She turned and looked at Moxy to calm the emotion to which she would not give scope.
He give one look at elephant, say, 'Good-by, you strongest thing!
"On second thoughts, I may be able to give some kind of a pow-wow," I replied.
You floss up to the tallest domino and give him a good time.
Guess no man has a right to give up his life without a kick.
I am arranging to give it to the home for paralytic children.
To you—you alone—I will give every guarantee that a man may give of his honor and honesty.
Will you take his best and give him the Judas kiss in return?
Yes do, give me your arm; we will go into the cloisters and talk there.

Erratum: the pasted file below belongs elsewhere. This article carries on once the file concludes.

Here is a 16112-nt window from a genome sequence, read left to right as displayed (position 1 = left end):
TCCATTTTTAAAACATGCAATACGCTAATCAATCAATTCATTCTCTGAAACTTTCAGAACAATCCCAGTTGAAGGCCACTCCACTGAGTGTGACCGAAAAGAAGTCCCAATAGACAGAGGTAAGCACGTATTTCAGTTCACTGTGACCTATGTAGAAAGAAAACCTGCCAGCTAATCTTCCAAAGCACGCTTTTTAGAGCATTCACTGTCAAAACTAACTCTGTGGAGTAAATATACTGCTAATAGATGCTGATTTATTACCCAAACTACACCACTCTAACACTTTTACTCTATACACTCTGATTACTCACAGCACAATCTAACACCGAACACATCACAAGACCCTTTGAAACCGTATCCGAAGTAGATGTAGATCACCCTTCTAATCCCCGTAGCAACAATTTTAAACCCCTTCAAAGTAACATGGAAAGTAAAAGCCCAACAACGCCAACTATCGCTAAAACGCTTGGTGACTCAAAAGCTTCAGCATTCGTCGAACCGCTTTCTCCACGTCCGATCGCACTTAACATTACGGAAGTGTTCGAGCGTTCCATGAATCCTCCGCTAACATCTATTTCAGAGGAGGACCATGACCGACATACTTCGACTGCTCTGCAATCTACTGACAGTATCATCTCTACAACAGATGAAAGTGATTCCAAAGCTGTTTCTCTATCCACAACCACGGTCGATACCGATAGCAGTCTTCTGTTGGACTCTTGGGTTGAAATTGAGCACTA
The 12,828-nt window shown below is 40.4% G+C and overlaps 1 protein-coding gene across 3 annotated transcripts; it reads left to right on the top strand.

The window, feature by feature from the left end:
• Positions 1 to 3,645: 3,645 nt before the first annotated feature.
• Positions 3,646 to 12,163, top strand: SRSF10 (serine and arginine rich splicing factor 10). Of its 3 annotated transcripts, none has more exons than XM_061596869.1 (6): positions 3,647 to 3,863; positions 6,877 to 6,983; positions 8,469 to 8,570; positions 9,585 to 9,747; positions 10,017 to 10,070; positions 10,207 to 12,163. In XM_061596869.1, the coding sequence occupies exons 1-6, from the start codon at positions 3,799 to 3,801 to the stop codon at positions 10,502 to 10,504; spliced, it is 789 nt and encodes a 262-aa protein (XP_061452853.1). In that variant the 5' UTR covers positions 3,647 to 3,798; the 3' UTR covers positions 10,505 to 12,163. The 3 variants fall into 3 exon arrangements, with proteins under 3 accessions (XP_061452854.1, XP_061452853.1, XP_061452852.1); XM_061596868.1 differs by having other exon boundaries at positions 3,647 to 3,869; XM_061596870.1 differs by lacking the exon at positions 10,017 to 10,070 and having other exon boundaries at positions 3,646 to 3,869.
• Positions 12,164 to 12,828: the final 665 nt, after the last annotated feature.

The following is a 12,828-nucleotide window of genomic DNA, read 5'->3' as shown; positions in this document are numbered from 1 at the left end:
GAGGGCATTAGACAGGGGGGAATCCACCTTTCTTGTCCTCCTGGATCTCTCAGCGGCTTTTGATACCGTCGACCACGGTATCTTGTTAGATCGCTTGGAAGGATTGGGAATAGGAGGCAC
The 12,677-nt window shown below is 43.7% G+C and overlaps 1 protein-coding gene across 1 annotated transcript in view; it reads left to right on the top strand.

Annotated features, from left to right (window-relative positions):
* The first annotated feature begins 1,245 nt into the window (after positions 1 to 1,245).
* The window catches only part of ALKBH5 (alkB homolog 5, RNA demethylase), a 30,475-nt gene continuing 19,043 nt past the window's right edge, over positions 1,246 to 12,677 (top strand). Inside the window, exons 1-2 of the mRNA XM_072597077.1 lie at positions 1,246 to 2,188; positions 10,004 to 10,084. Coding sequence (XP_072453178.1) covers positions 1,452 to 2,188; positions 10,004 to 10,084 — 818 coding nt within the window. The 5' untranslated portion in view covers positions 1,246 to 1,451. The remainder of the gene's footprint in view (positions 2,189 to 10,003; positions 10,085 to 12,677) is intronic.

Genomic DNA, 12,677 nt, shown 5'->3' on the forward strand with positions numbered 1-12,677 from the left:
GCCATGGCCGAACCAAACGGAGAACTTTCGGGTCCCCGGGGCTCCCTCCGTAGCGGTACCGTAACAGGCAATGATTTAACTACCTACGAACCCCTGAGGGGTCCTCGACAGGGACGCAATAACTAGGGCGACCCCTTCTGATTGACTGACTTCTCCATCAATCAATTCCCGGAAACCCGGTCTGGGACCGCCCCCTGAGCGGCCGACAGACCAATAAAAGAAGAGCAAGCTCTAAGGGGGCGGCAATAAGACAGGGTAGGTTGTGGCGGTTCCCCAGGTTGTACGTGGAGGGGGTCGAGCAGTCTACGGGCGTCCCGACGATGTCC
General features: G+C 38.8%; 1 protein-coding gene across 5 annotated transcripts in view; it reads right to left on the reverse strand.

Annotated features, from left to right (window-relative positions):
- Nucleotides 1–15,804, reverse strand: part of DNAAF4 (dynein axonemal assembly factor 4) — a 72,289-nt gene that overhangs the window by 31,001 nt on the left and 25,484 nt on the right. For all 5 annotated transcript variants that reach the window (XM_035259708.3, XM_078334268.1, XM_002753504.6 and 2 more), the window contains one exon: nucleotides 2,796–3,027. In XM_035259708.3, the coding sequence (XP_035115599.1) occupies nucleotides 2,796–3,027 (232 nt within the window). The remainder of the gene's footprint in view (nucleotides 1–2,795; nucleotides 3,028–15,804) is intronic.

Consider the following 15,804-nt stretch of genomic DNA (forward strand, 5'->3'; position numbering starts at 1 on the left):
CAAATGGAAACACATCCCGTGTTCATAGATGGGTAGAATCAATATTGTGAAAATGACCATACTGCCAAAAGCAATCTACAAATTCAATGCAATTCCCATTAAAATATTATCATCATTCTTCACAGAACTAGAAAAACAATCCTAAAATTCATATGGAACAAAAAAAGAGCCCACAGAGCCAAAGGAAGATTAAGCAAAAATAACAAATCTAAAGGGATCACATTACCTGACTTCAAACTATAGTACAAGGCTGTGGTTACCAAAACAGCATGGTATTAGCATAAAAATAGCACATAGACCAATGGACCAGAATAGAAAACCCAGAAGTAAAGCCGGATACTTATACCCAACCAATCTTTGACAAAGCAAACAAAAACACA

Nay, yet a more certain sign than all this, I give thee my money.
give O.E. giefan (W. Saxon), class V strong verb (past tense geaf, pp. giefen), from P.Gmc. *gebanan (cf. O.Fris. jeva, M.Du. gheven, Ger. geben, Goth. giban), from PIE *ghab(h)- "to take, hold, have, give" (see habit). It became yiven in M.E., but changed to guttural "g" by infl. of O.N. gefa "to give," O.Dan. givæ. Meaning "to yield to pressure" is from 1577. Given "allotted, predestined" (O.E. giefeðe) also had a n. sense of "fate," reflecting an important concept in pagan Gmc. ideology. The modern sense of "what is given, known facts" is from 1879. To give (someone) a cold seems to ...reflect the old belief that one could be cured of disease by deliberately infecting others. What gives? "what is happening?" is attested from 1940. Give-and-take (n.) is originally from horse racing (1769) and refers to races in which bigger horses were given more weight to carry, lighter ones less. Give-away (n.) is from 1872.